Audubon Park Adventure
One of the loveliest city parks in the country is within a stone's throw of the Mississippi coast, boasting groves of live oaks, live animals and live music.
- story by Lisa Monti, photos by Lisa Monti and courtesy Audubon Nature Institute
Native Indians were the first to live on the land, which later became part of the nation’s first commercial sugar plantation. Confederate soldiers camped on the grounds, which has also housed a Union hospital. The park started to take on its current configuration in preparation for Louisiana’s first world’s fair in 1884.
New Orleans bought the land in 1871 and renamed Upper City Park in honor of the artist John James Audubon, who painted many of the subjects in his landmark “Birds of America” while in Louisiana.
At the turn of the century, none other than John Charles Olmstead, the landscape architect whose family firm designed New York’s iconic Central Park, was hired to develop the New Orleans park. Eden indeed.
Visitors to the park today can relax or be as active as they want to be. Besides the 300 acres of green space, the park offers a jogging path, tennis courts, riding stables, soccer and baseball fields, a lagoon, picnic shelters, a pool, playgrounds and the Audubon Golf Club with its Clubhouse Cafe.
And, of course, the Zoo, which is where our outing started.
The Audubon Park Zoo
As you might expect on a gorgeous spring day, going to Audubon’s park and zoo was on a lot of people’s minds. The parking lot was competitive, with young families unloading small children and their strollers. In front of the entrance, a very long line of yellow school buses delivered big kids, many in official uniforms or casual matching T shirts so their chaperones could keep them together.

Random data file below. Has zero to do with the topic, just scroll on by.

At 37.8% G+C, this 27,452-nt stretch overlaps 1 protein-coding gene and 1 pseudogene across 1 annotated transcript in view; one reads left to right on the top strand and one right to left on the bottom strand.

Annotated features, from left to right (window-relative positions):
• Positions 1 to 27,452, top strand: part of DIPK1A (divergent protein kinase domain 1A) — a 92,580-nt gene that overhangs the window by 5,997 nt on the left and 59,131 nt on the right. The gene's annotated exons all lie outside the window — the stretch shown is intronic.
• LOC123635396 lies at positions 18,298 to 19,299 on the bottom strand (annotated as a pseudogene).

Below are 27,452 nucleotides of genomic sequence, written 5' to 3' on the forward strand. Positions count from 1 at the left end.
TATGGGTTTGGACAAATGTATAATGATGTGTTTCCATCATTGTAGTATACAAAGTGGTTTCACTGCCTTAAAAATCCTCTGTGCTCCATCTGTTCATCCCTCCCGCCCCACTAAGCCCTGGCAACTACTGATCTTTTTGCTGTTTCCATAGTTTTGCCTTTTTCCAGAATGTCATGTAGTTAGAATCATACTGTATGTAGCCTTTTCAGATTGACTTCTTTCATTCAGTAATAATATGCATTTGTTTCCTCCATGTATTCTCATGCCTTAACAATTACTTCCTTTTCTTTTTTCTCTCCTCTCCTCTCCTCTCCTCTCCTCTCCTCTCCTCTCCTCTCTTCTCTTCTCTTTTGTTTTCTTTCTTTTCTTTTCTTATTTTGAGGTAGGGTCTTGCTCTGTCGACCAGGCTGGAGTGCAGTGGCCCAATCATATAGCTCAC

Free maps from the ticket booth will help you find your way to all the exhibits and amenities but you can also wing it, following the somewhat circular path around and through the zoo.
You certainly can’t miss the first attraction - a flock of coral-colored flamingos - just steps inside the entrance. It’s impossible not to stop and get lost in their quirky movements and those delicate legs and amazingly flexible necks.
Consider the flamingos the zoo’s warmup act to something like 1,500 animals, many rare and endangered. If you are a fan of public television’s gentle nature shows, you will be thoroughly entertained by the exotic and the familiar animals you see.
There’s Asian-themed exhibits, with sun bears, Amur leopards and Malayan tiger, and also the large Elephant Pavilion with resident orangutans The free-flight Aviary houses some 30 different birds you can see up close. Continuing along the pedestrian path you’ll come to the the South America Pampas, the Primates area and the African Savanna which has an engaging troop of gorillas, graceful giraffes and African painted dogs.
Jaguar Jungle, modeled after a Mayan rainforest complete with jaguars, giant anteaters, spider monkeys, macaws and Brazilian ocelots, just opened its expansion on March 23.
The large Louisiana Swamp exhibit, always a favorite, spotlights the state’s culture, wildlife and history and is chock full of gators, turtles and a bear, which was napping in the shade during our walk through the exhibit.